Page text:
Setting up automated firmware builds

Why do you need automated firmware builds (sometimes called a Continuous Integration (CI) pipeline) for your embedded project?

More often than not, we find that customers do not trust their firmware releases because firmware builds require some tribal knowledge to make changes, such as how to get it working on your machine. At best, there’s a build machine in the corner of the room. We believe this needs to change. A CI pipeline automatically compiles, analyzes, and tests releases, and the output files and reports can be distributed accordingly when code changes are pushed to the source control provider.

Ways to set up an embedded CI pipeline

YAML file

Most of the existing CI tools require some kind of YAML file to kick off the CI pipeline. If you have your repository on GitLab, you can kick off the GitLab built-in CI pipeline by adding a .gitlab-ci.yml file in your repository with a GitLab Runner running. GitLab Runner is an application used by GitLab to process builds. If your repository is on Bitbucket, you will need to use a third party CI tool such as Bamboo and add a bitbucket-pipelines.yml file in your repository.

Docker image

By adopting Docker image in your CI workflow, in other words, using the image in the YAML file, it creates an environment for you to build your firmware. In the Docker container, you can install compiler, run Makefile, etc. to build your firmware, create and save the output as an artifact that you can use to flash your device. On Docker hub, you can find some existing Docker image with compiler installed such as gcc:latest.

Virtual Machine

Now, to make things more complicated, your repository is on Bitbucket and it is an IAR project. IAR Embedded Workbench only runs on Windows and the Bitbucket Pipeline currently does not support building Windows application. Also, there is an amount of complexity to install the IAR Embedded Workbench in a Docker container.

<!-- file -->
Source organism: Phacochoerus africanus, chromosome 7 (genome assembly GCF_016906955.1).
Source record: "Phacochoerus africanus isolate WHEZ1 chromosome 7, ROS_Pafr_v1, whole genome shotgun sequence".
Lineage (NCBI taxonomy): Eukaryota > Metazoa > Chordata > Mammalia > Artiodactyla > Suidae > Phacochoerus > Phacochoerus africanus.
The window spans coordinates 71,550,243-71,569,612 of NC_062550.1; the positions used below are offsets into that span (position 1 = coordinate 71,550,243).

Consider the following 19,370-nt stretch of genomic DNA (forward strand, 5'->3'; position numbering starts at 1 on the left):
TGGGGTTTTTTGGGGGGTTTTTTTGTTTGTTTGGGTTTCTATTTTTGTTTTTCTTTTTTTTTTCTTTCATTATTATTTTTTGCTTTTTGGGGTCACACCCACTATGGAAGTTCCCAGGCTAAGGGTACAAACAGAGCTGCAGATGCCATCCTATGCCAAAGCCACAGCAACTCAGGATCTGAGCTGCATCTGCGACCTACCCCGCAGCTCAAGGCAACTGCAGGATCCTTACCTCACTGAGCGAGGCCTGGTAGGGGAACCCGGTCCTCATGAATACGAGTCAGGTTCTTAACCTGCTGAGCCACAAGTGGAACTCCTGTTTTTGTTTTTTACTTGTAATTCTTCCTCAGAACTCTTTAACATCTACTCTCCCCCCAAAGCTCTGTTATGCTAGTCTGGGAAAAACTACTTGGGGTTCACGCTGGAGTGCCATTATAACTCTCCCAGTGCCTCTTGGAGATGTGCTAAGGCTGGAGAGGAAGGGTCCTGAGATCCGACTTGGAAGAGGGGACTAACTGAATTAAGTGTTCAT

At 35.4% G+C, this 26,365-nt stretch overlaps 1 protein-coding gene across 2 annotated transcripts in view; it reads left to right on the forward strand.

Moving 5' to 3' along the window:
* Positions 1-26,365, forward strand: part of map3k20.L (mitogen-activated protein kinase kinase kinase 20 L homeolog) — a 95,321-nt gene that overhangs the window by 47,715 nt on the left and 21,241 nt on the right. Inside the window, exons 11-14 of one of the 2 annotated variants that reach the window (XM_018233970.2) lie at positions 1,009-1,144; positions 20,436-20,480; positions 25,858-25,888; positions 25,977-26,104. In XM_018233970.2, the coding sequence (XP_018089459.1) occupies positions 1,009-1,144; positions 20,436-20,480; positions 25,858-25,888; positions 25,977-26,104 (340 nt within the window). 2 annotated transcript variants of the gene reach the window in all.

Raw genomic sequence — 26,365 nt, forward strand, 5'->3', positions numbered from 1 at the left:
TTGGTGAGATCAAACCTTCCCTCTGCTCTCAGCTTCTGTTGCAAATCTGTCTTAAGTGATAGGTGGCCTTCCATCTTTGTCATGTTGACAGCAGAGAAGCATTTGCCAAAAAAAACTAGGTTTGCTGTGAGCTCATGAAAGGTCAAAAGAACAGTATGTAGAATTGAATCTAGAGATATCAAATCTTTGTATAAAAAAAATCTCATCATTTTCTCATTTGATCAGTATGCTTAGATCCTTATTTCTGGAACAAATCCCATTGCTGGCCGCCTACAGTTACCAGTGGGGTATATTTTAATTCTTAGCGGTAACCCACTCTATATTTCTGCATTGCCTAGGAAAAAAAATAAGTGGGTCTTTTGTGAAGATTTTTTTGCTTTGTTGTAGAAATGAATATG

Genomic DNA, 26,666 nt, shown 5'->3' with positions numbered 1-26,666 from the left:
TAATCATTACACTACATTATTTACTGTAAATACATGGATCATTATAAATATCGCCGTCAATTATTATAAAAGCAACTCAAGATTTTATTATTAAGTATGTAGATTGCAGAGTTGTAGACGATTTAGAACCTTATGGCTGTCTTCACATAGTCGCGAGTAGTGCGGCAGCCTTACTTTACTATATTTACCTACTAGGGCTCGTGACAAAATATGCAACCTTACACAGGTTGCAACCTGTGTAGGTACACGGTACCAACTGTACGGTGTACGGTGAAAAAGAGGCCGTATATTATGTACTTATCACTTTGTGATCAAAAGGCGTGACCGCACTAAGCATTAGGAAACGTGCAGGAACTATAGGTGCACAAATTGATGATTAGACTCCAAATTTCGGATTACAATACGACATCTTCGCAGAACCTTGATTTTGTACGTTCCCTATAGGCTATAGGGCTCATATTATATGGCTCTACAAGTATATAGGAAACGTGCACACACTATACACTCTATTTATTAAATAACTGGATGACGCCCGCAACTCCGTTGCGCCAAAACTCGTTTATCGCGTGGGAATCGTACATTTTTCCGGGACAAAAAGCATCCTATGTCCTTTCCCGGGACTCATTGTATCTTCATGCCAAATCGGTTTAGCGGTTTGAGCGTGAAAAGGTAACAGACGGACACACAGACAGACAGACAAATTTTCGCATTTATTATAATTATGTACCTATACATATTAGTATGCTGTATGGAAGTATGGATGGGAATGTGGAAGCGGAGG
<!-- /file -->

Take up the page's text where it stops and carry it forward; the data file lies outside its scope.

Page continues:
Scratching your head trying to figure out how to do it? We got your back and here is how you implement it. You could make use of the repository mirroring feature provided by GitLab to mirror your Bitbucket repository to GitLab to use their built-in CI pipeline. First of all, a Windows instance on Amazon EC2 is needed to run the GitLab Runner and have a licensed IAR Embedded Workbench installed on the instance. Then, you can follow this link to mirror your Bitbucket repository to GitLab.

Remember to include a .gitlab-ci.yml file in your repository.


It might take you a couple of days to research the way to implement the CI pipeline and then spend a couple more days to learn how to mirror your Bitbucket repository. Once it got mirrored successfully, you found out that the CI pipeline is not ready because you forgot to include the .gitlab-ci.yml file in your Bitbucket repository or the GitLab Runner is not set up correctly.

Setting up a CI pipeline can be time consuming and   frustrating, but we can help.

Check out our services    |    Check out our Emedded CI Platform

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